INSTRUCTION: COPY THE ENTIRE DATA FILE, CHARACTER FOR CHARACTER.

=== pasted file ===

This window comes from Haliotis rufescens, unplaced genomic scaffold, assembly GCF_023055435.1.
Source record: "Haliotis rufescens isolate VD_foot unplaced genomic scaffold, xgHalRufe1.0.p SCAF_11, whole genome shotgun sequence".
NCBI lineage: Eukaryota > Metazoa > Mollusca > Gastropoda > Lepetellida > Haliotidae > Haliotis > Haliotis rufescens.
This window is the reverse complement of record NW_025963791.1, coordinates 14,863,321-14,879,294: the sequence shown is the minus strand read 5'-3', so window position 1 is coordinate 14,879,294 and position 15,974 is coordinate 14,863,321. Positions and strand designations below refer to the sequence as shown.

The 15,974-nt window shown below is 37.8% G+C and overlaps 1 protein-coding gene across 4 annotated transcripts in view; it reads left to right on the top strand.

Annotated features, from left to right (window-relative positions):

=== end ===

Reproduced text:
This window comes from Haliotis rufescens, unplaced genomic scaffold, assembly GCF_023055435.1.
Source record: "Haliotis rufescens isolate VD_foot unplaced genomic scaffold, xgHalRufe1.0.p SCAF_11, whole genome shotgun sequence".
NCBI lineage: Eukaryota > Metazoa > Mollusca > Gastropoda > Lepetellida > Haliotidae > Haliotis > Haliotis rufescens.
This window is the reverse complement of record NW_025963791.1, coordinates 14,863,321-14,879,294: the sequence shown is the minus strand read 5'-3', so window position 1 is coordinate 14,879,294 and position 15,974 is coordinate 14,863,321. Positions and strand designations below refer to the sequence as shown.

The 15,974-nt window shown below is 37.8% G+C and overlaps 1 protein-coding gene across 4 annotated transcripts in view; it reads left to right on the top strand.

Annotated features, from left to right (window-relative positions):